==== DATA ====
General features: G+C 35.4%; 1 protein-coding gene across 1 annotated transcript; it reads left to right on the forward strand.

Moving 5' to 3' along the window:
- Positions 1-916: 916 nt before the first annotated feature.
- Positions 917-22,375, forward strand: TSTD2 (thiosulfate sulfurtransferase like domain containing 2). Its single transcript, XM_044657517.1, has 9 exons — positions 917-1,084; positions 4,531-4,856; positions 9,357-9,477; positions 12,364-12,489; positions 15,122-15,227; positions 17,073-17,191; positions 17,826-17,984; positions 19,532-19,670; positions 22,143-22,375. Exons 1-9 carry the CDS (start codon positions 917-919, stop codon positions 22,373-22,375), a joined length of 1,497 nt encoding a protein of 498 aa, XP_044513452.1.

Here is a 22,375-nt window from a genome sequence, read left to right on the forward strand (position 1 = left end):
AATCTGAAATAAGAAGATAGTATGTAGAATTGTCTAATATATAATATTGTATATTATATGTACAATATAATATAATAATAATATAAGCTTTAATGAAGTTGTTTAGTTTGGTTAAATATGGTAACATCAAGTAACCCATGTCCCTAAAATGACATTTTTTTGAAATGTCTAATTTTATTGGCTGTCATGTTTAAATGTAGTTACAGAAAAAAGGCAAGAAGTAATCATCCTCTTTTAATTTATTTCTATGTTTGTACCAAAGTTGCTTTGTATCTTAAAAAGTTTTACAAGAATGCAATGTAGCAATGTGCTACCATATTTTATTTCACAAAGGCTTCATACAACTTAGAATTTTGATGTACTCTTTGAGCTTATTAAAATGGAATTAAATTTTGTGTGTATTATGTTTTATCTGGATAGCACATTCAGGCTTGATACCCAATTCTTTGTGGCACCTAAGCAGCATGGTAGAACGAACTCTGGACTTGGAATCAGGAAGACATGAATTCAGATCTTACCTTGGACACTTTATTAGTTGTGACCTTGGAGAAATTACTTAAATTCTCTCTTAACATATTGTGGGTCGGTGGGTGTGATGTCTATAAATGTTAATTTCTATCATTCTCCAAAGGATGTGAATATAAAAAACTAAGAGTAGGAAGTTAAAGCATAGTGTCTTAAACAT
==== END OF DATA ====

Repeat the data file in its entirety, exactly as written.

General features: G+C 35.4%; 1 protein-coding gene across 1 annotated transcript; it reads left to right on the forward strand.

Moving 5' to 3' along the window:
- Positions 1-916: 916 nt before the first annotated feature.
- Positions 917-22,375, forward strand: TSTD2 (thiosulfate sulfurtransferase like domain containing 2). Its single transcript, XM_044657517.1, has 9 exons — positions 917-1,084; positions 4,531-4,856; positions 9,357-9,477; positions 12,364-12,489; positions 15,122-15,227; positions 17,073-17,191; positions 17,826-17,984; positions 19,532-19,670; positions 22,143-22,375. Exons 1-9 carry the CDS (start codon positions 917-919, stop codon positions 22,373-22,375), a joined length of 1,497 nt encoding a protein of 498 aa, XP_044513452.1.

Here is a 22,375-nt window from a genome sequence, read left to right on the forward strand (position 1 = left end):
AATCTGAAATAAGAAGATAGTATGTAGAATTGTCTAATATATAATATTGTATATTATATGTACAATATAATATAATAATAATATAAGCTTTAATGAAGTTGTTTAGTTTGGTTAAATATGGTAACATCAAGTAACCCATGTCCCTAAAATGACATTTTTTTGAAATGTCTAATTTTATTGGCTGTCATGTTTAAATGTAGTTACAGAAAAAAGGCAAGAAGTAATCATCCTCTTTTAATTTATTTCTATGTTTGTACCAAAGTTGCTTTGTATCTTAAAAAGTTTTACAAGAATGCAATGTAGCAATGTGCTACCATATTTTATTTCACAAAGGCTTCATACAACTTAGAATTTTGATGTACTCTTTGAGCTTATTAAAATGGAATTAAATTTTGTGTGTATTATGTTTTATCTGGATAGCACATTCAGGCTTGATACCCAATTCTTTGTGGCACCTAAGCAGCATGGTAGAACGAACTCTGGACTTGGAATCAGGAAGACATGAATTCAGATCTTACCTTGGACACTTTATTAGTTGTGACCTTGGAGAAATTACTTAAATTCTCTCTTAACATATTGTGGGTCGGTGGGTGTGATGTCTATAAATGTTAATTTCTATCATTCTCCAAAGGATGTGAATATAAAAAACTAAGAGTAGGAAGTTAAAGCATAGTGTCTTAAACAT